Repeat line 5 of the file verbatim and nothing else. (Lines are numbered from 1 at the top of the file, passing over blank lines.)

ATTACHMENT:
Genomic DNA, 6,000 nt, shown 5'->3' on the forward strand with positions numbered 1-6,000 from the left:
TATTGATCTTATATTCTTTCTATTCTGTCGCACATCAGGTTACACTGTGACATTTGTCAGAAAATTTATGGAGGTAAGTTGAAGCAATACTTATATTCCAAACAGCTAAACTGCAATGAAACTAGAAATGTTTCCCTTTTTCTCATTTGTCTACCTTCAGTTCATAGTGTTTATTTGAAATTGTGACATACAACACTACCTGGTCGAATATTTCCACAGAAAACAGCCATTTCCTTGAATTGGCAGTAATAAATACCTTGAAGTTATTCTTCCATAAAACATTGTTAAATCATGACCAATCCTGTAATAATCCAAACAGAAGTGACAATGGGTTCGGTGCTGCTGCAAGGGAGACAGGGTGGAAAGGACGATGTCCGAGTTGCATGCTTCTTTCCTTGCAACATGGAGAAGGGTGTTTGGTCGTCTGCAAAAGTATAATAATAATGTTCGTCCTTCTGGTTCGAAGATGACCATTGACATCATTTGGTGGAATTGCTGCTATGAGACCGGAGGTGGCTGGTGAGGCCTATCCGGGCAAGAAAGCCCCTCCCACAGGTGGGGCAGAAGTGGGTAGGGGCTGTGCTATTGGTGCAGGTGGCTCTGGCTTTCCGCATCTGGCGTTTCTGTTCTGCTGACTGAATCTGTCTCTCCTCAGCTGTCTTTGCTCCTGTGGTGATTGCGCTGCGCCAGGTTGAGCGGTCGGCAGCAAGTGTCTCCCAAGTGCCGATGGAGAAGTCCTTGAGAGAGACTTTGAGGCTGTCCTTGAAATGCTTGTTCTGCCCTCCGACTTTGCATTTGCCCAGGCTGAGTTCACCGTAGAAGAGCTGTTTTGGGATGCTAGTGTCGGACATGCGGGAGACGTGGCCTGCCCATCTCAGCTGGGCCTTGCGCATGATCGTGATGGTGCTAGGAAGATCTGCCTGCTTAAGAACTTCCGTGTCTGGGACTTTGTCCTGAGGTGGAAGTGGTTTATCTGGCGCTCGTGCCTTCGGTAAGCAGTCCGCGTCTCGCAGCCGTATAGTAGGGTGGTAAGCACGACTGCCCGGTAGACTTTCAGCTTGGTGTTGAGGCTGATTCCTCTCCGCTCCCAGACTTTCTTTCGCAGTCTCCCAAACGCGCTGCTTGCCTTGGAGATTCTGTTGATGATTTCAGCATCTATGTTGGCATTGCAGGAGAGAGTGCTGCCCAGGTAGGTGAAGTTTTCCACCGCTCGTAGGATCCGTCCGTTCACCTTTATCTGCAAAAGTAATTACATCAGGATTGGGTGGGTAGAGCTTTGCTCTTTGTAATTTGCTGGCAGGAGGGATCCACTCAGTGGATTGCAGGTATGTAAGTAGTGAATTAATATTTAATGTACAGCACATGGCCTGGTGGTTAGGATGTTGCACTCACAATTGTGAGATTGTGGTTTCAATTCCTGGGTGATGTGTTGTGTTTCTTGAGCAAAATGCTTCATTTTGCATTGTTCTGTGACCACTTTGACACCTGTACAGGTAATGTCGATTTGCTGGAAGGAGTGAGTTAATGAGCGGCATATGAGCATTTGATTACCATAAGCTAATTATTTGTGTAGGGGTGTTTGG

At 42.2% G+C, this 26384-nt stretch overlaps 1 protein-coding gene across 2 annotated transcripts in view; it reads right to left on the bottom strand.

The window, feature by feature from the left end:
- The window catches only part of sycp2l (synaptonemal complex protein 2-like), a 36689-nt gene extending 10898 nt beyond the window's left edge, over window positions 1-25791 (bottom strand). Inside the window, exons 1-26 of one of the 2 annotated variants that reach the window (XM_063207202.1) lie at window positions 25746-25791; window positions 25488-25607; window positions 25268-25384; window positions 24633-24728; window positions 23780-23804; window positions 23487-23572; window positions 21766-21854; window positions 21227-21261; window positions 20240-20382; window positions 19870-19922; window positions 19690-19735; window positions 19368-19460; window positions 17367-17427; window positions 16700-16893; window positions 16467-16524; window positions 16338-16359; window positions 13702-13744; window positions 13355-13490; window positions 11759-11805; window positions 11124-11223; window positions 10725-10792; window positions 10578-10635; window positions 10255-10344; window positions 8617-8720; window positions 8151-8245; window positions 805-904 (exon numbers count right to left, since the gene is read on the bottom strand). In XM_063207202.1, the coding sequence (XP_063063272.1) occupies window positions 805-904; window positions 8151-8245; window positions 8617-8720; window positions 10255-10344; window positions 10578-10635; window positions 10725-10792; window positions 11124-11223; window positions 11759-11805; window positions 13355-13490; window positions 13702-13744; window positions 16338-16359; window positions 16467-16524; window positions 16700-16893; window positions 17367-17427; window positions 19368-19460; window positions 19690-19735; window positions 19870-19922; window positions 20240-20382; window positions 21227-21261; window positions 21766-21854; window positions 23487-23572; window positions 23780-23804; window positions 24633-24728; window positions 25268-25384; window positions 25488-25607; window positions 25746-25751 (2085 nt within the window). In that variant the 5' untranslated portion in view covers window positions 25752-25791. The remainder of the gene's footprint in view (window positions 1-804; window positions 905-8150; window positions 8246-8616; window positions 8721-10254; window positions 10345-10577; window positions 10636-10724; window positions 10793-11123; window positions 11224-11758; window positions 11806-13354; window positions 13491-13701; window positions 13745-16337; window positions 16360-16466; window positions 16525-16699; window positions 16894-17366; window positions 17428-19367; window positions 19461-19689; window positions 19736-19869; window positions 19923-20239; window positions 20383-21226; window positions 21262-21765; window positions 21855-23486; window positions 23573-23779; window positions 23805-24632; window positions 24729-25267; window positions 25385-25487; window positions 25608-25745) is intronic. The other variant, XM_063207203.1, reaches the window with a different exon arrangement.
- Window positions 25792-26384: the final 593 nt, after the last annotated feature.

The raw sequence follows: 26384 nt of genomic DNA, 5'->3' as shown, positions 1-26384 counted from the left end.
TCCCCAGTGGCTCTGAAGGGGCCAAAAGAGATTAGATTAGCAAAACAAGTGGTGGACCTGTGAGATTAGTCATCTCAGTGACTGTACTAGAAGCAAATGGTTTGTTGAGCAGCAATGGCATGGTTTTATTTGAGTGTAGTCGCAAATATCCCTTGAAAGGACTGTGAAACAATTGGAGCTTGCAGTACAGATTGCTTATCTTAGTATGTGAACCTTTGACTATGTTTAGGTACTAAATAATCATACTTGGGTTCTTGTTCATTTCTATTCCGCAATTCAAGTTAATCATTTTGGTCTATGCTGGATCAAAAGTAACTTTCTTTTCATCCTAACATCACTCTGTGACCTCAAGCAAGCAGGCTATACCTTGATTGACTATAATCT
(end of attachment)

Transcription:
- The window catches only part of sycp2l (synaptonemal complex protein 2-like), a 36689-nt gene extending 10898 nt beyond the window's left edge, over window positions 1-25791 (bottom strand). Inside the window, exons 1-26 of one of the 2 annotated variants that reach the window (XM_063207202.1) lie at window positions 25746-25791; window positions 25488-25607; window positions 25268-25384; window positions 24633-24728; window positions 23780-23804; window positions 23487-23572; window positions 21766-21854; window positions 21227-21261; window positions 20240-20382; window positions 19870-19922; window positions 19690-19735; window positions 19368-19460; window positions 17367-17427; window positions 16700-16893; window positions 16467-16524; window positions 16338-16359; window positions 13702-13744; window positions 13355-13490; window positions 11759-11805; window positions 11124-11223; window positions 10725-10792; window positions 10578-10635; window positions 10255-10344; window positions 8617-8720; window positions 8151-8245; window positions 805-904 (exon numbers count right to left, since the gene is read on the bottom strand). In XM_063207202.1, the coding sequence (XP_063063272.1) occupies window positions 805-904; window positions 8151-8245; window positions 8617-8720; window positions 10255-10344; window positions 10578-10635; window positions 10725-10792; window positions 11124-11223; window positions 11759-11805; window positions 13355-13490; window positions 13702-13744; window positions 16338-16359; window positions 16467-16524; window positions 16700-16893; window positions 17367-17427; window positions 19368-19460; window positions 19690-19735; window positions 19870-19922; window positions 20240-20382; window positions 21227-21261; window positions 21766-21854; window positions 23487-23572; window positions 23780-23804; window positions 24633-24728; window positions 25268-25384; window positions 25488-25607; window positions 25746-25751 (2085 nt within the window). In that variant the 5' untranslated portion in view covers window positions 25752-25791. The remainder of the gene's footprint in view (window positions 1-804; window positions 905-8150; window positions 8246-8616; window positions 8721-10254; window positions 10345-10577; window positions 10636-10724; window positions 10793-11123; window positions 11224-11758; window positions 11806-13354; window positions 13491-13701; window positions 13745-16337; window positions 16360-16466; window positions 16525-16699; window positions 16894-17366; window positions 17428-19367; window positions 19461-19689; window positions 19736-19869; window positions 19923-20239; window positions 20383-21226; window positions 21262-21765; window positions 21855-23486; window positions 23573-23779; window positions 23805-24632; window positions 24729-25267; window positions 25385-25487; window positions 25608-25745) is intronic. The other variant, XM_063207203.1, reaches the window with a different exon arrangement.